Table of contents:
Spine has an important role in supporting the human body. By recognizing the structure of the spine, you can understand its function more closely and anticipate possible disturbances
The spine functions as a support for the head, shoulders, and the human body to be able to stand straight, sit, walk, and move flexibly. Not only that, the structure of the spine plays a major role in protecting the spinal cord from injury.
Spine Structure and Functions
The spine is made up of three natural curvatures that are shaped like the letter S, when viewed from the side. These three arches include the cervical spine (cervical), the middle spine (thoracic), and the lower back (lumbar).
The curvature of the spine is important for providing balance to the body and helping us stand straight. Combined, the three arches have 33 overlapping vertebrae. These bones are then divided into several parts with the following explanation:
1. cervical spine
The first seven vertebrae from above are called cervical. These bones are at the back of the neck, just below the brain. Not only to support the head and neck, the top of the C-shaped spine also supports your ability to rotate, tilt, and nod your head.
2. Middle spine
Below the cervical spine there are 12 thoracic bones starting from the upper chest to the middle back. Your ribs attach to these bones. The normal mid-backbone structure bends slightly to form an inverted C-like shape.
3. Lower spine
Furthermore, under the middle (thoracic) spine, there are 5 bones that make up the structure of the lower spine. These bones bend inward so that they look like they form the letter C.
The lower (lumbar) spine supports the top of the spine and is connected to the pelvis. These bones bear most of the weight and pressure when you lift or carry things. Therefore, many spinal problems occur in the lower spine.
The sacrum is made up of 5 vertebrae that are joined together like a triangle. This bone is connected to the hip and forms a ring called the pelvis.
Under the sacrum, there is the coccyx which is the base of the spine. The coccyx consists of 4 vertebrae that are fused to form 1 small bone. This bone plays a role in supporting the load and being a good center of gravity.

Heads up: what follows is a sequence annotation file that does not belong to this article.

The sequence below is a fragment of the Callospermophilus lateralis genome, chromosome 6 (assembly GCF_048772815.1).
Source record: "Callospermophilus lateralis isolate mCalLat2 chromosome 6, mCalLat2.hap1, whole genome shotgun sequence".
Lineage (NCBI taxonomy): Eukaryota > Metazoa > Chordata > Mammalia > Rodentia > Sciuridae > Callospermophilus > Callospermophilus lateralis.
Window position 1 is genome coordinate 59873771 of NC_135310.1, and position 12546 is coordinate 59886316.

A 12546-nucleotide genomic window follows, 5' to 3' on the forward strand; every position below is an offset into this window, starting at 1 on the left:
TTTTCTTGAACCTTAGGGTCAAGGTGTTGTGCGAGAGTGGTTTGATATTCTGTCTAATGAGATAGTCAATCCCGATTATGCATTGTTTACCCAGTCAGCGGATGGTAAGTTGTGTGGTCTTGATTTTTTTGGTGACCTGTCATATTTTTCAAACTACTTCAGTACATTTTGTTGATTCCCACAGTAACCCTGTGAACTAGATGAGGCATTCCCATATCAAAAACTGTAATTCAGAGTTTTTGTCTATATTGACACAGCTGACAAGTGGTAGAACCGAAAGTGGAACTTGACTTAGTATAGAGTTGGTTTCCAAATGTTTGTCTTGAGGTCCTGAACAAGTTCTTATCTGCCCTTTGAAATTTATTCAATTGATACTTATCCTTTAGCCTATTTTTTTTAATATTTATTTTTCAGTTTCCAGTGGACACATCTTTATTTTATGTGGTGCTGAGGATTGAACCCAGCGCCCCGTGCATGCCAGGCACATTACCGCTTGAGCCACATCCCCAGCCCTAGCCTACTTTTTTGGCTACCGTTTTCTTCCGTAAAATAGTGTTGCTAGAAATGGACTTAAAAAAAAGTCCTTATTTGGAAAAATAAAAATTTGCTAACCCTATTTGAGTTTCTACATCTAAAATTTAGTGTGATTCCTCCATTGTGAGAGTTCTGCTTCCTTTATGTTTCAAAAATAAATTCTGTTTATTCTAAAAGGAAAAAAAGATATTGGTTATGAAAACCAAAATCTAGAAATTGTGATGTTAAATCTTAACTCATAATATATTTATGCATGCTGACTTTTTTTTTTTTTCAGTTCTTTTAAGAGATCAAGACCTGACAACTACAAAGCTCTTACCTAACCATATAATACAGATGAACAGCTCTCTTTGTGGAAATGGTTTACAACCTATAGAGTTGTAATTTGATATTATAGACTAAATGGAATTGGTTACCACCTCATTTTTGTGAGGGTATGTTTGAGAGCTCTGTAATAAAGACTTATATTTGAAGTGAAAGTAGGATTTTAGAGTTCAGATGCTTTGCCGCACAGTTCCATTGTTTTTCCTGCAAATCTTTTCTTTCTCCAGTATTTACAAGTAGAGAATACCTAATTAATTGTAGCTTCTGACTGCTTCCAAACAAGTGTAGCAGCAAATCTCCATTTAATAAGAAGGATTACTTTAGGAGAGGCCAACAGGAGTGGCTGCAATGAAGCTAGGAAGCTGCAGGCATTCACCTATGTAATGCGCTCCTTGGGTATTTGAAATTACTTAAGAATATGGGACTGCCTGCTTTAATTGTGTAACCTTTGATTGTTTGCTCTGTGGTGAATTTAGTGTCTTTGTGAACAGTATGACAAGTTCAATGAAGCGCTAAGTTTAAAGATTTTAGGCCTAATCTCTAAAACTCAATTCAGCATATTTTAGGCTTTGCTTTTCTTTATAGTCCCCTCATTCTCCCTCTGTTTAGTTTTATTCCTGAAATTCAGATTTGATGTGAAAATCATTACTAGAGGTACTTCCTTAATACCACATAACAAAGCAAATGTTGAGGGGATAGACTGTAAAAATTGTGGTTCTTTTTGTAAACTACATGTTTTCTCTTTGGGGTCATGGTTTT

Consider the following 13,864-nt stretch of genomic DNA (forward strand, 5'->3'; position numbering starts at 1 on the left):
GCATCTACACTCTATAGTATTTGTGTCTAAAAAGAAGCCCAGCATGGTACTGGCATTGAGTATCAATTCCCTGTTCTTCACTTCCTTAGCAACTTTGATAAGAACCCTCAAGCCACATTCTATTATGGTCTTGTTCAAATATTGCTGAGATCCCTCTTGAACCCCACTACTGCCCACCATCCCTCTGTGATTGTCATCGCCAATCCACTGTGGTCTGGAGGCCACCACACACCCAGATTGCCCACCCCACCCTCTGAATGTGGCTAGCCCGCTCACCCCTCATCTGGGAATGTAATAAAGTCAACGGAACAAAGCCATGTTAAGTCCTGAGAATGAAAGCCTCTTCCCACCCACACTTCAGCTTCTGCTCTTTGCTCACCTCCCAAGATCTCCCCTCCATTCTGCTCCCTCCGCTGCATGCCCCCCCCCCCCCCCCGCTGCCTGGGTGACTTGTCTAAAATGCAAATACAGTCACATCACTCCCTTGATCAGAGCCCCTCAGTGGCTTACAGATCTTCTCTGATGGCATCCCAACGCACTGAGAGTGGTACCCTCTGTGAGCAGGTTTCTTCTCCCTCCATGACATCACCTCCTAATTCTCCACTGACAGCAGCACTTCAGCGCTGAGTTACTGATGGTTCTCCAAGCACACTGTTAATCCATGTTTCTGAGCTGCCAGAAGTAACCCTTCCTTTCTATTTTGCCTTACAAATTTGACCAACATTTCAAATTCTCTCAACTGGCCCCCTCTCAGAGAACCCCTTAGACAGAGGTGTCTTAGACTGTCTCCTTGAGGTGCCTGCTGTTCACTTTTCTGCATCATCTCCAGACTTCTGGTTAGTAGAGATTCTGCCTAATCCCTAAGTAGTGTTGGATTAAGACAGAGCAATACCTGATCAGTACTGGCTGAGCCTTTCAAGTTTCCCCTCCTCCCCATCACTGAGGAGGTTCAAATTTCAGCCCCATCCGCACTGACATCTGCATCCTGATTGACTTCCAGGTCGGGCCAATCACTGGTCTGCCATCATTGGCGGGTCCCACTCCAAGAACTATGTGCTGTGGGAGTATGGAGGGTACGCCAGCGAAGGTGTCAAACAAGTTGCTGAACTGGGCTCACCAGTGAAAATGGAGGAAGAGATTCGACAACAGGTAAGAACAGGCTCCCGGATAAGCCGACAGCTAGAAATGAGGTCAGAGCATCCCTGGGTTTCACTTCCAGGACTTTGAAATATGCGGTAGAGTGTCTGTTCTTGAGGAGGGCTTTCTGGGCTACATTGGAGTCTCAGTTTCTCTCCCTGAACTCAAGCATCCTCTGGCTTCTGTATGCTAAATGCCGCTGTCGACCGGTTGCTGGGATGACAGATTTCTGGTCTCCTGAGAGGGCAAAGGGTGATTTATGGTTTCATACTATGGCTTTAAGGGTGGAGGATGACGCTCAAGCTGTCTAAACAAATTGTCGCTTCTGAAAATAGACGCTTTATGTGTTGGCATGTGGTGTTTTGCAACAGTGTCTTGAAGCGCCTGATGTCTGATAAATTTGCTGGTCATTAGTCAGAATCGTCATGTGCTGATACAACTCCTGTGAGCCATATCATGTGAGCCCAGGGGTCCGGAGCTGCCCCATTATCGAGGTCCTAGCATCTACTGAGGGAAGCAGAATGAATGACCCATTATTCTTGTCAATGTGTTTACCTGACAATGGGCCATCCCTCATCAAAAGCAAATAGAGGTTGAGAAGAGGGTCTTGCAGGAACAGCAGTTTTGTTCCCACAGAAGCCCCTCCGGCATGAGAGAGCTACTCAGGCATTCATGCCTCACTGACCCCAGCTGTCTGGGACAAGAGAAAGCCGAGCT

So when you pick up a heavy backpack, your lumbar spine, sacrum and tailbone help give you the strength to lift it. When you dance, jump, and walk, these bone parts also help you stay balanced.
Between the parts of the spine, there are several networks that are connected to each other, namely:
- Facet joints, to connect each part of the spine and provide flexibility and stability to the body
- Intervertebral discs, which are small discs made of cartilage to prevent the spinal structures from rubbing against each other and provide a cushion for the spine
- Opens where the branches of the nervous tissue exit, to convey messages between the brain and muscles
- Soft tissue consisting of ligaments (to hold each part of the spine), muscles (to support the back and help the body move), and tendons (to connect muscles to bone movement)
Disorders in the Spine Structure to Watch Out for
Some of the conditions that can affect the he alth of the spinal structure are as follows:
- Back pain and sprain
- Spine curvature disorders, such as scoliosis and kyphosis
- Neuromuscular diseases, such as a myotrophic lateral sclerosis (ALS)
- nerve injury
- Spinal cord injuries, including spinal fractures
- Tumor and cancer of the spine
- Spine infections, such as meningitis
- Birth defects, such as spina bifida
To prevent back problems and protect the spinal structure to keep it normal and he althy, one of the most important ways is to strengthen the back muscles. You can do specific back muscle strengthening exercises on a regular basis or at least 2 times a week.
If you experience back pain accompanied by fever, pain from your back to your feet, and pain that gets worse and worse, causing nausea and interfering with your daily activities, don't hesitate to consult a doctor for proper treatment.